Pressure/Motion Feedback to Protect Skin of Sensorimotor Impaired Elders


Principal Investigator: Eric E. Sabelman, PhD

Project Staff: David L. Jaffe, MS; Janice Pai, BS; Eric L. Topp, MS; and Ruth Yap, MS

Project Category: Spinal Cord Injury and Other

Objective: We are testing the hypothesis that a wearable motion analysis and pressure feedback system will help prevent skin breakdown in individuals with spinal cord injury (SCI), stroke (CVA), diabetic neuropathy, prolonged post-surgical immobilization or extreme frailty who are at risk for skin breakdown (i.e. pressure sores). Past projects have led to the creation of a computerized wearable motion analysis system ("WAMAS") for use as a diagnostic and therapeutic device in elder care.

Research Plan: Testing will be done with 12 subjects in three categories having different skin care needs: (a) SCI patients referred by VAPAHCS Spinal Cord Injury Center, (b) frail elderly nursing facility residents (from VAPA Long-Term Care), and (c) peripheral neuropathy patients (from VAPA Neurology Service). Pressure relief motion data will be collected using the WAMAS system equipped with triaxial silicon accelerometers (± 5 g range) near the critical skin region (e.g.: trunk and head for wheelchair pressure relief, leg for diabetic gait) with pressure sensors embedded in clothing or cushions.

We are assembling additional sets of the 2nd-generation WAMAS. Modules were fabricated for skin interface pressure input, tactile, and speech outputs; work on the arm-mounted RF-linked operator unit is continuing. Motion patterns of pressure-relief activities are scored for correct vs. incorrect performance by dividing them into a time sequence of segments, each with a duration and value window.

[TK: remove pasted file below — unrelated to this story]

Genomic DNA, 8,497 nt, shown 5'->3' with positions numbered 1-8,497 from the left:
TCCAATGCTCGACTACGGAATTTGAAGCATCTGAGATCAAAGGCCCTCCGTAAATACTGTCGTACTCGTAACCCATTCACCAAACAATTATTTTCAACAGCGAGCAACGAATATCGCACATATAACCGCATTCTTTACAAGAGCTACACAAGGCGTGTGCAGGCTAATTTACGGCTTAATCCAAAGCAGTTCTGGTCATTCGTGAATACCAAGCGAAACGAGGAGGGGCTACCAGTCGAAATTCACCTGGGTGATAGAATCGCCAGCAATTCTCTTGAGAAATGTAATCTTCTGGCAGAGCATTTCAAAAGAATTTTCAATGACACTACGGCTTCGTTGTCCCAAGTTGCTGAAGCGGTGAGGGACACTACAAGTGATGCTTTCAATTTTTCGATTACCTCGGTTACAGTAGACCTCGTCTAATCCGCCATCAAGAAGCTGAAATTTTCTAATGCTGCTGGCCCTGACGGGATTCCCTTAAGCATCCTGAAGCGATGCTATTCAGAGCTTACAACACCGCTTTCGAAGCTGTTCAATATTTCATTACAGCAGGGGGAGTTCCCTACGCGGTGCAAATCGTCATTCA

Work Accomplished: During 2002, initial and repeat data acquisition trials were done for five Long-term Care subjects (two cannot transfer independently, two can transfer to wheelchairs, and one can ambulate using a walker), with the assistance of Stanford BME student Janice Pai and Cornell summer student Jong-Min Park. The former studied rolling onto the side while the subject is lying in bed; the latter student studied reaching tasks while the subject is supine or with bed elevated to a semi-sitting position. Trials with these subjects of computer-generated speech commands compared to live voice showed acceptable equivalence in time to initiate and complete a roll-to-side pressure relief maneuver.

Because no peripheral neuropathy subjects were referred to the study, data acquisition and feedback trials were conducted on a cohort of 4 Parkinson's Syndrome patients selected for frequent episodes of motor block. WAMAS-based Parkinson's Disease diagnosis and therapy is predicated on detecting freezing episodes and producing a stimulus signal at an appropriate time to help unlock freezing, so as to reduce delay in initiation of the intended motion.

Since not all 12 subjects in each category were recruited, a no-cost extension of this project (scheduled to end 12/31/02) is being requested so that testing can continue. Extension would facilitate technology transfer activities, which have been increasing rapidly during the last two months, with the aid of Stanford University Office of Technology Licensing.

Expected Outcome: Prospective use the WAMAS as an element of telerehabilitation systems for home health care of individuals at risk for skin damage prompted a special session on "Emerging Role of Telemedicine in Home Healthcare for the Elderly,"at the RESNA 25th International Conference on Technology & Disability (July 1, 2002, Minneapolis, MN). The session was introduced by presentation of the evolution of the WAMAS concept from a local motion-sensing device to home-based monitoring with remote reporting. A follow-up session at the 2003 RESNA conference is planned.

Funding Source: VA RR&D Merit Review

Funding Status: Funded

Reprinted from the 2002 Annual Report